“Not a single safe space”

19 Dec, 2022 | Blogs

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By Melanie Goldberg, René Cassin intern

There was not a single safe place in Ukraine…Everyone was afraid and panicked, explosions were heard…We ran in a panic…” (Katerina, May 2022, Poland)

A recently released report from the University of Birmingham, ‘Not a single safe place’, details the harrowing struggle of Ukrainian refugees and Internally Displaced Persons (IDPs) in their search for safety in Ukraine and Poland. Through a combination of qualitative and quantitative data, the report primarily focuses on violence experienced by women and children, highlighting the increased vulnerability of these groups in periods of war to violence, trafficking, and abuse.

Primarily focusing on gender-based violence (GBV) and its proclivity during times of war and mass violence, the report delves into the many barriers to support refugees and international displaced persons face in Poland and Ukraine. In Poland, language barriers, a lack of legal support, appropriate accommodation and ingrained misogynist culture are just a few obstacles to cope with, with a failed “violence against women sector” having been “reported to reinforce guilt and stigma against GBV survivors”. Many women have decided to return to Ukraine, despite the increased danger of death, due to “healthcare exclusion and lack of access to reproductive rights, including abortion” and lacking the capital to survive. Because of a lack of accessible legal structures, exploitative working conditions are also the norm, with reports of “unfair pay and labour exploitation in informal cash-in-hand catering, hospitality and agricultural work”.

 Memories of the past do not allow me to sleep peacefully… As soon as the plane flies, you immediately feel horror and fear…” (Alina, May 2022, Poland).

 Countless examples of violence, trauma and degradation are provided in the report. Many experienced both psychological and physical effects such as “panic attacks”, “suicidal thoughts”, “sleep disorders”, “depression”, “broken bones”, “physical disability” and “chronic pain”.

The report chronicles the nature of violence in pre-war Ukraine, comparing the pre-existing forms with the forms of violence experienced during present-day Ukraine. “Structural factors” that existed in pre-war Ukraine, such as “patriarchal norms”, “objectification of women”, and “normalisation of gender based violence” paved the way for certain forms of violence experienced by women today.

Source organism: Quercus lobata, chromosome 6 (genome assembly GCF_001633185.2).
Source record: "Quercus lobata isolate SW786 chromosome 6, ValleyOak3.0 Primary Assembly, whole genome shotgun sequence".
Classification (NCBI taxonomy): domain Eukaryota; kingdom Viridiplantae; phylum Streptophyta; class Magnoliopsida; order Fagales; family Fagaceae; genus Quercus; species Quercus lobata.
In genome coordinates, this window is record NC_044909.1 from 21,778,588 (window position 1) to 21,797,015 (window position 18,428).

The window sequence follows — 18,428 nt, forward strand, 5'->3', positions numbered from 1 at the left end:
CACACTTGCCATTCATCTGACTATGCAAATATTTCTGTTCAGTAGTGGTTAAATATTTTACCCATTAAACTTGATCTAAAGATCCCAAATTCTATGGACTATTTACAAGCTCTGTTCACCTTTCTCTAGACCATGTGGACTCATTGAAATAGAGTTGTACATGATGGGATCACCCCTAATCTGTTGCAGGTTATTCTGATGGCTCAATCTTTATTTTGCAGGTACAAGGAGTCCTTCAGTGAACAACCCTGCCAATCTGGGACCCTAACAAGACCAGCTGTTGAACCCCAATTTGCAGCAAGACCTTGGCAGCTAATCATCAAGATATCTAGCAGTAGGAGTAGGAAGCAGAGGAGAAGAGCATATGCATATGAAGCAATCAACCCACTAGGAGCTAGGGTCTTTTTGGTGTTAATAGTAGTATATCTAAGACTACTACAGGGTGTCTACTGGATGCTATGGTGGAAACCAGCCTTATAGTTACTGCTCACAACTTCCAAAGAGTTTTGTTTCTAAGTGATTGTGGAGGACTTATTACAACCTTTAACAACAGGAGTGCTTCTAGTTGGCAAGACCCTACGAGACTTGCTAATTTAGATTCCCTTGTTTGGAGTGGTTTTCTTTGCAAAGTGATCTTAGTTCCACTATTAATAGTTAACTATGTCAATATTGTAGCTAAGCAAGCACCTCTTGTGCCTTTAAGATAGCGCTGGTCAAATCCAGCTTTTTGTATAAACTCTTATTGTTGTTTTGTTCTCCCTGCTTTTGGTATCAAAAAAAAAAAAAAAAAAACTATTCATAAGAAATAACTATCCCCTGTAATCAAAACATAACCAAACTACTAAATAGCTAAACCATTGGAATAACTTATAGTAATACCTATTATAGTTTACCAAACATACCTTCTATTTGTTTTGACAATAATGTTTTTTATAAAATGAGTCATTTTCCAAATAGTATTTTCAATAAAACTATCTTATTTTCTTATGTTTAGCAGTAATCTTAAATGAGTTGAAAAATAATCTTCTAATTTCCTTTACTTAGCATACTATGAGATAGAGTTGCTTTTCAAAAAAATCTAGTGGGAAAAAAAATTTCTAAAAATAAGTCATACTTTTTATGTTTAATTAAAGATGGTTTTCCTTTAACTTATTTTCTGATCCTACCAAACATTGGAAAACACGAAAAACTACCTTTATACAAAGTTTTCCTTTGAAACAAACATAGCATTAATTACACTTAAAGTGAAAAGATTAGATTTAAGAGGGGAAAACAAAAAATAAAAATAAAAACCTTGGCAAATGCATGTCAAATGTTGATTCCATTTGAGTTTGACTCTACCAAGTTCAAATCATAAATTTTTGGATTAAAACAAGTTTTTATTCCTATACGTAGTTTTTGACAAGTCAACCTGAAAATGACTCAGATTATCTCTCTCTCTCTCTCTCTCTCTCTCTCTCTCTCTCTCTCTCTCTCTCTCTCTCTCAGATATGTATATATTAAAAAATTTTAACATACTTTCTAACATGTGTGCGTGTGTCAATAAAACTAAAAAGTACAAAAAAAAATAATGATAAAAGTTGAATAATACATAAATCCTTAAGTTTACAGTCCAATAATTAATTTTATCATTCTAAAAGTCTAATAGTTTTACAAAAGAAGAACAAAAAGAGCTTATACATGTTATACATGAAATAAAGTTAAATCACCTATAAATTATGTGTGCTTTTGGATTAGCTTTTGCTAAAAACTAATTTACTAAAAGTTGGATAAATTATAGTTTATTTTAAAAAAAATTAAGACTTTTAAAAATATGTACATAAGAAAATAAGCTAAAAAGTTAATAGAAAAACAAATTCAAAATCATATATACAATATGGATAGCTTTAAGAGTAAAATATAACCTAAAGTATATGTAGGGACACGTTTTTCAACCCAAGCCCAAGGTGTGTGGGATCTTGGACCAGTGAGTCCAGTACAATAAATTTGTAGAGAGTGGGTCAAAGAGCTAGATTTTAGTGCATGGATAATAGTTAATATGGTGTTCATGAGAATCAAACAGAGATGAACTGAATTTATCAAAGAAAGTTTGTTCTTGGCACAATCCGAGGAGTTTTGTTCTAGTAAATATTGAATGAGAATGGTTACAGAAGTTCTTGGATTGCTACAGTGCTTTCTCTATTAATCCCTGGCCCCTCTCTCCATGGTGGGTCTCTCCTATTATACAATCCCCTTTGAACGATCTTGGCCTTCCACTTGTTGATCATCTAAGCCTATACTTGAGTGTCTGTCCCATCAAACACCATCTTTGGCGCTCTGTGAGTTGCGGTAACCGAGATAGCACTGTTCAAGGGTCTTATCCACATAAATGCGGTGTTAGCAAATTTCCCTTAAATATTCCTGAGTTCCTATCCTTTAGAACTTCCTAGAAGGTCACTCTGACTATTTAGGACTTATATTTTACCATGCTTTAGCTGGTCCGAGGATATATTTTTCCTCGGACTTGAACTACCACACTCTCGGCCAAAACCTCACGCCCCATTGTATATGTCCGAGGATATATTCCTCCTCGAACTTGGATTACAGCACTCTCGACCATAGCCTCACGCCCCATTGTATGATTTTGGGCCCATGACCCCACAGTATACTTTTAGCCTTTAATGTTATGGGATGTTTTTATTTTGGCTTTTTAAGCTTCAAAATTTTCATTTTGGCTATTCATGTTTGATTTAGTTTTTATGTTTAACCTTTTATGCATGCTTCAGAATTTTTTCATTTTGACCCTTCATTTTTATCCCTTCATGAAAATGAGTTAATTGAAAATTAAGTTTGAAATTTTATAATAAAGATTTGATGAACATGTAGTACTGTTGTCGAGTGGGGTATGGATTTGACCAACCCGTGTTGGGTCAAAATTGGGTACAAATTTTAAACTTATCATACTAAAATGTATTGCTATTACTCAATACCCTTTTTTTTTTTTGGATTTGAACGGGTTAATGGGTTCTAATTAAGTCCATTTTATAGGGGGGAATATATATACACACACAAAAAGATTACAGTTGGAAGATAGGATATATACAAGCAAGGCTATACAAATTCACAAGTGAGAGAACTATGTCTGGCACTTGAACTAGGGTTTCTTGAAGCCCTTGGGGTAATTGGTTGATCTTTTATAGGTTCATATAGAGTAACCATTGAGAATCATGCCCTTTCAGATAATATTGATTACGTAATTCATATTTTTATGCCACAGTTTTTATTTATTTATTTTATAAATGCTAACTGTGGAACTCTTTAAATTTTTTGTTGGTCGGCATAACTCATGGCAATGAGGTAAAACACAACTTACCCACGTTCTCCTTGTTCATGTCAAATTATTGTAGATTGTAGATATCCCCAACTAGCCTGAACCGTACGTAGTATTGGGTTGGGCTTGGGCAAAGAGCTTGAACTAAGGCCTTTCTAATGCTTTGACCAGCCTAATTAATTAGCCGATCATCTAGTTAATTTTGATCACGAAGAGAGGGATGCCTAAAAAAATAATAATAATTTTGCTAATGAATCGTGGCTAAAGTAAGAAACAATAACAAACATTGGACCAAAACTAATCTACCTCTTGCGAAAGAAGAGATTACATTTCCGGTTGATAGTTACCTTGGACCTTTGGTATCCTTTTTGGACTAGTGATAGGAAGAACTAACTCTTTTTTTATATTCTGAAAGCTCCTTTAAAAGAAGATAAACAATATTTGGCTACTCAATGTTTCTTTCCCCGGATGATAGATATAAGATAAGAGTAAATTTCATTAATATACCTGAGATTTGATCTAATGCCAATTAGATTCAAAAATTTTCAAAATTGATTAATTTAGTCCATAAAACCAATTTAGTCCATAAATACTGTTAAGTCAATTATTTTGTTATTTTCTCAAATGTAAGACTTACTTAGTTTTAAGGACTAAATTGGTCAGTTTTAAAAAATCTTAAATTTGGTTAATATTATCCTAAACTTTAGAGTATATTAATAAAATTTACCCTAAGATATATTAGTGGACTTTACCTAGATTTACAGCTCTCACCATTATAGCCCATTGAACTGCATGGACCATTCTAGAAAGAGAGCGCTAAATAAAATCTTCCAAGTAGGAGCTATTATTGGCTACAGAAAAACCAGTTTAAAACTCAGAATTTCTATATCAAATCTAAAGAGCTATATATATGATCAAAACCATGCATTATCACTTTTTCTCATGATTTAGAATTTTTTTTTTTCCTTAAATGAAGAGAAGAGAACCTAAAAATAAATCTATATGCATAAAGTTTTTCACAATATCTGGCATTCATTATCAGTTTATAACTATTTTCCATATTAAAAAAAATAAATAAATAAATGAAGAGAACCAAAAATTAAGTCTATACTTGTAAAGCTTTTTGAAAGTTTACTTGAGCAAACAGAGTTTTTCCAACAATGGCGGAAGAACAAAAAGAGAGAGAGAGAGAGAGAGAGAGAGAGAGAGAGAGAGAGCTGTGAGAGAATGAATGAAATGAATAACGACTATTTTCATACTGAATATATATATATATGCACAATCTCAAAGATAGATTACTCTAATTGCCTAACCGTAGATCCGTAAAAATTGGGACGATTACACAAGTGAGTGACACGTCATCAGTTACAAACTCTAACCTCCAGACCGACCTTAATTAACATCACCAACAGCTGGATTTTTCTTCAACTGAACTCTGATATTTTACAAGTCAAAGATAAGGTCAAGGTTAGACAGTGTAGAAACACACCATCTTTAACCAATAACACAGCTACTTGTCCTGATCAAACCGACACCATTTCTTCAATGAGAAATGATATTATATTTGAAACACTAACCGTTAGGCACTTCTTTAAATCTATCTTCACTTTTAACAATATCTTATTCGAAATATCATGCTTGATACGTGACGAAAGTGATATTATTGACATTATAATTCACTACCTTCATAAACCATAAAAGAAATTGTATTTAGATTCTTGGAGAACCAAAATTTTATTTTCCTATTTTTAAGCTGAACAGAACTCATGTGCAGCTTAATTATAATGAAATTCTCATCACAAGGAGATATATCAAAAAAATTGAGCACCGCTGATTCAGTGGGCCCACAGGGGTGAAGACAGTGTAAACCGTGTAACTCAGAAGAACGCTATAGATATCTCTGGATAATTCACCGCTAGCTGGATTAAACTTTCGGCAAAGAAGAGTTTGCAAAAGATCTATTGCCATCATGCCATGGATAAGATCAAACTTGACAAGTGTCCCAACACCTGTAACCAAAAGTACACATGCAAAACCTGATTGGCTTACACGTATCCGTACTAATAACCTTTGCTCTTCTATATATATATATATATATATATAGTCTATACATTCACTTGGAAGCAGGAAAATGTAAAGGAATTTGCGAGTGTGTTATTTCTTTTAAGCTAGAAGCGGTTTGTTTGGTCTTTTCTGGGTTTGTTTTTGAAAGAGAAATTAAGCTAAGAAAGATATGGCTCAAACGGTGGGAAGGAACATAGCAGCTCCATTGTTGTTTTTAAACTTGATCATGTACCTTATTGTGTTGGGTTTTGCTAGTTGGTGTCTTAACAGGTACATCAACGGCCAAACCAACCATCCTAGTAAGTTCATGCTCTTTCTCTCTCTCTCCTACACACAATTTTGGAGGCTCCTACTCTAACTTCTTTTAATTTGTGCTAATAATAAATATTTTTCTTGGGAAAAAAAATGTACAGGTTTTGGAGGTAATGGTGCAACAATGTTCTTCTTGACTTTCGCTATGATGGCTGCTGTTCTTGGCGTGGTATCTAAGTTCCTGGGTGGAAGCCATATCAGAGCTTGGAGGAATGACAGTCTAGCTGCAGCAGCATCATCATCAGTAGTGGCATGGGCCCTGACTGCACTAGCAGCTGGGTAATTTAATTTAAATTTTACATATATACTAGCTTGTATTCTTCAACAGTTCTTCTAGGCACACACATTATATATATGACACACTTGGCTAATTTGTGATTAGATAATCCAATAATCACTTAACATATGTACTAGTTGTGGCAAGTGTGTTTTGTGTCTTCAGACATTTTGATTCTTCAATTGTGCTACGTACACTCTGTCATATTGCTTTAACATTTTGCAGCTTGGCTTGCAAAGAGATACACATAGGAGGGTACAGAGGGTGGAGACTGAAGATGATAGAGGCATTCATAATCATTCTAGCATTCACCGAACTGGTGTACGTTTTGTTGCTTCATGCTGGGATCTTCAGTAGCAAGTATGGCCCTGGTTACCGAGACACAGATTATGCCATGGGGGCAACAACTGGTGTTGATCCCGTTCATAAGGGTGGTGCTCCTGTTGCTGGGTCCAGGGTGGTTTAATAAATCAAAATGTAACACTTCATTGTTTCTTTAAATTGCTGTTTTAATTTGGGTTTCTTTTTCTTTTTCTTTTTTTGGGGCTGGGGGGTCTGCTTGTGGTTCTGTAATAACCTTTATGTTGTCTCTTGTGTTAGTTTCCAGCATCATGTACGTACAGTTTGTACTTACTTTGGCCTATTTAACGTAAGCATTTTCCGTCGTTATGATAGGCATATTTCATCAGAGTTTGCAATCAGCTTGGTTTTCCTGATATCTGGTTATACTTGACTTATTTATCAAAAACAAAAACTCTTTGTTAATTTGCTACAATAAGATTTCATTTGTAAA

The actual act of seeking refuge was often the most dangerous; “sexual harassment, physical and emotional violence” is prevalent during these journeys, on trains, at checkpoints, and women have been forced to resort to appear more ‘masculine’ to avoid abuse.

Other, even more marginalised groups are at greater risk of violence, abuse, and even death. The COVID-19 pandemic posed an acute danger to internally displaced people and refugees with underlying health conditions already at high risk. Ethnic minorities and members of the LGBTQ+ community, amongst others, faced additional risks of discrimination and marginalisation. Lack of accessible and appropriate sanitation facilities when fleeing the war have put those most vulnerable at greater risk.

 There is much in this report that is not dissimilar to conditions here in the UK for immigrants, refugees and those seeking asylum, who are unlawfully detained in detention centres with horrific living conditions and others seeking refuge being denied safe routs to access the UK. 

For the past 10 years, the UK government has been postulating on the adoption of the Istanbul Convention in its entirety, a treaty that aims to curb violence against women and children. In May 2022, after a decade of delay, the then Home Office Secretary Priti Patel announced that the government would finally officially ratify the Convention – but with some reservations, meaning not all women will be protected. Migrant survivors, in particular, will be denied life-saving support and protection. There are undoubtedly parallels between the accounts described in the report and the testimonies of immigrants, refugees, and those seeking asylum in the UK, highlighting the importance of implementing the Convention in its entirety.

Jewish history is widespread with stories of persecution and servitude. Not so long-ago Jews were seeking refuge from war and persecution. Just as countries are creating hostile environments for refugees and those seeking asylum from Ukraine, Afghanistan, Syria, and more, we were also not welcomed. As an organisation, we channel our history into activism, with the intention to inspire Jewish advocacy.

The right to freedom is a fundamental principle of the Universal Declaration of Human Rights. Article 4 states that “No one shall be held in slavery or servitude; slavery and the slave trade shall be prohibited in all their forms”. Named after a co-drafter of the Declaration, René Cassin, the Jewish voice for human rights, often employs the Declaration’s principles and embodies its values.

As a Jewish human rights organisation, we understand from experience what it is like for our rights to be relegated and denied and to ensure the Jewish community is regularly informed and mobilised on this issue.

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